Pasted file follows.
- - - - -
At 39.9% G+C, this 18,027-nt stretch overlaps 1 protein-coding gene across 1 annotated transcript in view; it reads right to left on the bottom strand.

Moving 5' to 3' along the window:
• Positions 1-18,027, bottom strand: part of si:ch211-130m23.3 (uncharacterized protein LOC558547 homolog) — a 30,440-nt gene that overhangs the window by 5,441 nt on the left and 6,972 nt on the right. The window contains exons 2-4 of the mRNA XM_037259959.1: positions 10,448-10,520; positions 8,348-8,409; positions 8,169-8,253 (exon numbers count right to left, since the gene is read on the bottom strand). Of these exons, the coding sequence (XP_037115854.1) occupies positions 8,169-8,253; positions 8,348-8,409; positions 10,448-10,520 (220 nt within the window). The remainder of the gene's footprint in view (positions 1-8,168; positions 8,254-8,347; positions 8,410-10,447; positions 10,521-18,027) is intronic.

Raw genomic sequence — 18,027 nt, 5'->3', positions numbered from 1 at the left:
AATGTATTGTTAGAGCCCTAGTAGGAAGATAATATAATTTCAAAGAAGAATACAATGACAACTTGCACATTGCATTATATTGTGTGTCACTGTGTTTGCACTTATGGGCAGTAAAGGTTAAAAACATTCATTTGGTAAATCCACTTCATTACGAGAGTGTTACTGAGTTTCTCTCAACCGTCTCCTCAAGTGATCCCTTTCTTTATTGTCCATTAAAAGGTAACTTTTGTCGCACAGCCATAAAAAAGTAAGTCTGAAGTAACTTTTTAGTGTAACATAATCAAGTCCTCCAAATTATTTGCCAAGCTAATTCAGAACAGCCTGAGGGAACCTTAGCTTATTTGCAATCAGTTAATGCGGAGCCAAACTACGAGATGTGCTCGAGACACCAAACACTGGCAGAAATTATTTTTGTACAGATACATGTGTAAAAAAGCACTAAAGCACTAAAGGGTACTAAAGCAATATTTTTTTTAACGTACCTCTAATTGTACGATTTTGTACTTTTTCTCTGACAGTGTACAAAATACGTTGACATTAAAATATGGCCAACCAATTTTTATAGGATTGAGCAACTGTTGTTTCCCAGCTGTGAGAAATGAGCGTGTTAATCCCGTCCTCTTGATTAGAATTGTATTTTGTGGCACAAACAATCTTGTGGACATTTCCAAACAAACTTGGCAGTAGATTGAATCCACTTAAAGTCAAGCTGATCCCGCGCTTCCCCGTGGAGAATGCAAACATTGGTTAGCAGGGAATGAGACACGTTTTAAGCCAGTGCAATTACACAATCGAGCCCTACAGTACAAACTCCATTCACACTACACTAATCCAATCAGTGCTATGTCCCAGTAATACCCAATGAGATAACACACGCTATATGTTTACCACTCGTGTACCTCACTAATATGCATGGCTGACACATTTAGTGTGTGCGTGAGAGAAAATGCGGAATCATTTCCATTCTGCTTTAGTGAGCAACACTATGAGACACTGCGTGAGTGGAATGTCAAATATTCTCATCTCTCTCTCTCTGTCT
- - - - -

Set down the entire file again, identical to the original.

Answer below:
At 39.9% G+C, this 18,027-nt stretch overlaps 1 protein-coding gene across 1 annotated transcript in view; it reads right to left on the bottom strand.

Moving 5' to 3' along the window:
• Positions 1-18,027, bottom strand: part of si:ch211-130m23.3 (uncharacterized protein LOC558547 homolog) — a 30,440-nt gene that overhangs the window by 5,441 nt on the left and 6,972 nt on the right. The window contains exons 2-4 of the mRNA XM_037259959.1: positions 10,448-10,520; positions 8,348-8,409; positions 8,169-8,253 (exon numbers count right to left, since the gene is read on the bottom strand). Of these exons, the coding sequence (XP_037115854.1) occupies positions 8,169-8,253; positions 8,348-8,409; positions 10,448-10,520 (220 nt within the window). The remainder of the gene's footprint in view (positions 1-8,168; positions 8,254-8,347; positions 8,410-10,447; positions 10,521-18,027) is intronic.

Raw genomic sequence — 18,027 nt, 5'->3', positions numbered from 1 at the left:
AATGTATTGTTAGAGCCCTAGTAGGAAGATAATATAATTTCAAAGAAGAATACAATGACAACTTGCACATTGCATTATATTGTGTGTCACTGTGTTTGCACTTATGGGCAGTAAAGGTTAAAAACATTCATTTGGTAAATCCACTTCATTACGAGAGTGTTACTGAGTTTCTCTCAACCGTCTCCTCAAGTGATCCCTTTCTTTATTGTCCATTAAAAGGTAACTTTTGTCGCACAGCCATAAAAAAGTAAGTCTGAAGTAACTTTTTAGTGTAACATAATCAAGTCCTCCAAATTATTTGCCAAGCTAATTCAGAACAGCCTGAGGGAACCTTAGCTTATTTGCAATCAGTTAATGCGGAGCCAAACTACGAGATGTGCTCGAGACACCAAACACTGGCAGAAATTATTTTTGTACAGATACATGTGTAAAAAAGCACTAAAGCACTAAAGGGTACTAAAGCAATATTTTTTTTAACGTACCTCTAATTGTACGATTTTGTACTTTTTCTCTGACAGTGTACAAAATACGTTGACATTAAAATATGGCCAACCAATTTTTATAGGATTGAGCAACTGTTGTTTCCCAGCTGTGAGAAATGAGCGTGTTAATCCCGTCCTCTTGATTAGAATTGTATTTTGTGGCACAAACAATCTTGTGGACATTTCCAAACAAACTTGGCAGTAGATTGAATCCACTTAAAGTCAAGCTGATCCCGCGCTTCCCCGTGGAGAATGCAAACATTGGTTAGCAGGGAATGAGACACGTTTTAAGCCAGTGCAATTACACAATCGAGCCCTACAGTACAAACTCCATTCACACTACACTAATCCAATCAGTGCTATGTCCCAGTAATACCCAATGAGATAACACACGCTATATGTTTACCACTCGTGTACCTCACTAATATGCATGGCTGACACATTTAGTGTGTGCGTGAGAGAAAATGCGGAATCATTTCCATTCTGCTTTAGTGAGCAACACTATGAGACACTGCGTGAGTGGAATGTCAAATATTCTCATCTCTCTCTCTCTGTCT